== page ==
When I was 11, I stood in the doorway of my grandmother’s tiny living room and burst into tears because my thighs wobbled. My uncle laughed. My grandmother told me to stop being so silly. But somewhere along the line, I had picked up the idea that my body was there to be measured and judged and I ran with it. I got my negative body image down pat before my first period; by the time I hit 16, I was an expert.
I can chain together a string of moments, from puberty to motherhood (and especially beyond), which are defined by a deep loathing for my body. Standing at the tuck shop in school during break time, stuffing my pockets with binge quantities of chocolate; checking my reflection in the toilets to see if my double chin was more or less pronounced that day; barricading myself into the most abandoned corner of the library and inhaling my junk food stash as if it were a competitive sport; the weeks I spent on a ‘liquid diet’ as penance for gaining weight during pregnancy; being told by someone I was dating that I was larger than he liked, but he ‘chose to overlook it’ because of my ‘other merits’; confidently pulling on a pair of size 16 jeans only to find that they can’t squeeze past my thighs and spending days thereafter sobbing with grief over my inability to be someone else.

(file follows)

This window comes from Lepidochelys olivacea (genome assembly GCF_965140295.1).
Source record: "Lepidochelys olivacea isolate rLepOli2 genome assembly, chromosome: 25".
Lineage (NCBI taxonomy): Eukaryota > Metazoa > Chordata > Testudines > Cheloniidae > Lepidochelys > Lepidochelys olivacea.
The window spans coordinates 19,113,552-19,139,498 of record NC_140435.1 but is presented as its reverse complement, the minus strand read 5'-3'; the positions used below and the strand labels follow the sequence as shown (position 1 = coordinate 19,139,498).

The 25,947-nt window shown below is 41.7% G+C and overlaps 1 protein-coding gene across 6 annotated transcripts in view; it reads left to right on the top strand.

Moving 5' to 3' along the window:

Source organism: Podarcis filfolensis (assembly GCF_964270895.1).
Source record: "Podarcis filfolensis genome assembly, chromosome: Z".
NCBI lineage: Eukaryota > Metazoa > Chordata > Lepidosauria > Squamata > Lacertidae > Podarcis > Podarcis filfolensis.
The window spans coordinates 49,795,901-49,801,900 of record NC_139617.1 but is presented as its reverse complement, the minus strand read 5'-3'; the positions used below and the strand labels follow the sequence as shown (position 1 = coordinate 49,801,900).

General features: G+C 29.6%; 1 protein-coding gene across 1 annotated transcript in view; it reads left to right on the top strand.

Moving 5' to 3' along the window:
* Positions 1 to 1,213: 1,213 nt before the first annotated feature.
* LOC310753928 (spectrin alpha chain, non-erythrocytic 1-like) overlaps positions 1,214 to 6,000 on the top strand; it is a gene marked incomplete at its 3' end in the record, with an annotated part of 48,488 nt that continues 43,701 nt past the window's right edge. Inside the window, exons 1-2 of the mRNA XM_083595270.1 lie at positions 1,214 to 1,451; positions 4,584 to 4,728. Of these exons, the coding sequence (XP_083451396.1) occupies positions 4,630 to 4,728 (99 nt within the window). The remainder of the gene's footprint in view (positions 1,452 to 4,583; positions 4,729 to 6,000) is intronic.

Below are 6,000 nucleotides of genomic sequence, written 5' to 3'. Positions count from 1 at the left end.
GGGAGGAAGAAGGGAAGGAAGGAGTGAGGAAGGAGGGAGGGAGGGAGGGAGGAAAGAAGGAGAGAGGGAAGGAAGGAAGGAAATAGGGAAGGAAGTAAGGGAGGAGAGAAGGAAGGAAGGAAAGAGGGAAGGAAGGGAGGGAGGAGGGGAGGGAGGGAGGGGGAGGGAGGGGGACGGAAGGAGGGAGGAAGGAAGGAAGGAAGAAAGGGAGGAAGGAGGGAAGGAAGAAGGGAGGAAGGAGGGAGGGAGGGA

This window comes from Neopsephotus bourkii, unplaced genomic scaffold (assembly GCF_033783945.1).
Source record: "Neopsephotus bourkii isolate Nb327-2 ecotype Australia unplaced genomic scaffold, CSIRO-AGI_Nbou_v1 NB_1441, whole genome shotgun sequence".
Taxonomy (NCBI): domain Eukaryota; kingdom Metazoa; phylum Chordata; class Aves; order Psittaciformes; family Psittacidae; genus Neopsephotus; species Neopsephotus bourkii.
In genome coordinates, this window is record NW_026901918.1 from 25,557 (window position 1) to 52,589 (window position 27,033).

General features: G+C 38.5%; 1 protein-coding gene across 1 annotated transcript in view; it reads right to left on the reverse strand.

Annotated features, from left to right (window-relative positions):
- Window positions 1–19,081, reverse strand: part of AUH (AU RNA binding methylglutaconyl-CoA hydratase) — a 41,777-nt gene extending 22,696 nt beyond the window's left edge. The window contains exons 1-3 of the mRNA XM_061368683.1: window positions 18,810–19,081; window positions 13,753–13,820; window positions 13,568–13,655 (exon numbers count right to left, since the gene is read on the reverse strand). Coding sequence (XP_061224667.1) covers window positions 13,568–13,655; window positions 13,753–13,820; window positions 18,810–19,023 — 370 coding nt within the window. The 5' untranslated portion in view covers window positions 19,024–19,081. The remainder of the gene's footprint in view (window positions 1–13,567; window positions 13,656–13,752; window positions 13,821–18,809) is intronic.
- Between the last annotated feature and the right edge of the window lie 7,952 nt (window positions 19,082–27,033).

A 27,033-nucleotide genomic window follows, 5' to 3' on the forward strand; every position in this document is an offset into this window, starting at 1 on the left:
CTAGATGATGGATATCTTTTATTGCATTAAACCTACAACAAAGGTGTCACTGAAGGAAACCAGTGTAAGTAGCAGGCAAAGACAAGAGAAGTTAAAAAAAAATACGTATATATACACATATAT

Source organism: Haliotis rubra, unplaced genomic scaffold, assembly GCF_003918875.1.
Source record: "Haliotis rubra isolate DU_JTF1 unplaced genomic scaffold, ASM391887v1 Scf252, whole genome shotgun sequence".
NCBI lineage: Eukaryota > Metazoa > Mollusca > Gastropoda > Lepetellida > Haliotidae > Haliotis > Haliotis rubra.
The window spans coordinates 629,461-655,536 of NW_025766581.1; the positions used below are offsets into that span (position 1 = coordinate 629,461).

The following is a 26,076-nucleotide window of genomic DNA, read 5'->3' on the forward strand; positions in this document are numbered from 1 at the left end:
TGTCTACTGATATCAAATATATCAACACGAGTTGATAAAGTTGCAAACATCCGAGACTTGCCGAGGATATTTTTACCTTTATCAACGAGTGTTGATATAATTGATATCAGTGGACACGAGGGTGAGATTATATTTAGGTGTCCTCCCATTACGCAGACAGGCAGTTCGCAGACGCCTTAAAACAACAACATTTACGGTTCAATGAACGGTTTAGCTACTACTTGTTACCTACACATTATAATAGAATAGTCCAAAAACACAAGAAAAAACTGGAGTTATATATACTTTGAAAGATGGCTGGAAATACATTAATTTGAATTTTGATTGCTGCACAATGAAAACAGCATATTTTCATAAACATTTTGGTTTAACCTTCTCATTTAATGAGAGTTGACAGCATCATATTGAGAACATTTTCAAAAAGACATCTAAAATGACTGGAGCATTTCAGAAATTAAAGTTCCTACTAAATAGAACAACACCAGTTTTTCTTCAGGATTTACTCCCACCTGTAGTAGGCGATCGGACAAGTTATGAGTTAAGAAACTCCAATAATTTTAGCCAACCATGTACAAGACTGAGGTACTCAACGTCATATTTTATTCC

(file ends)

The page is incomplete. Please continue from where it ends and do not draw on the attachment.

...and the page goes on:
I survive these moments on the strength of countless imaginary escapes and reveries, flecks of hope that there’ll be a good day just around the corner – when by some invisible miracle, I wake up feeling relatively body positive; I don’t break out in a nervous sweat at the thought of choosing something to wear, I don’t really mind the fleshy tyre that lives on my hips and I’ll think to myself, “You’re really not that bad, you know.” But those days are rare. And all too often, I barely get as far as lunchtime before something sticks a pin in my bubble and I’m suddenly reminded of reality.
There are other days, too, darker days that are dictated entirely by an excruciating hyper-awareness of my body: every cell, every molecule, the square inches of skin that feel like square miles, every thread of clothing that seems to scream in protest at having to be worn by me. It is torture.
The one certainty I have – and I cling to it daily – is that I’m not alone in this, nor will I ever be. Body image issues are a plague suffered by many and we are everywhere, stumbling in and out of the hells we keep in our heads and trapped in bodies we can’t love, surrounded and force-fed with all the perfect things we will never be.
But they aren’t real, and they aren’t perfect, and they aren’t human. We are human. We are brimming with the gorgeousness of flaws and lessons and mistakes – visceral truths and clement wisdoms – even when we are at war with ourselves and in the face of these wars and battles we have comrades; we have the others who fight the same fight and we are never, ever alone.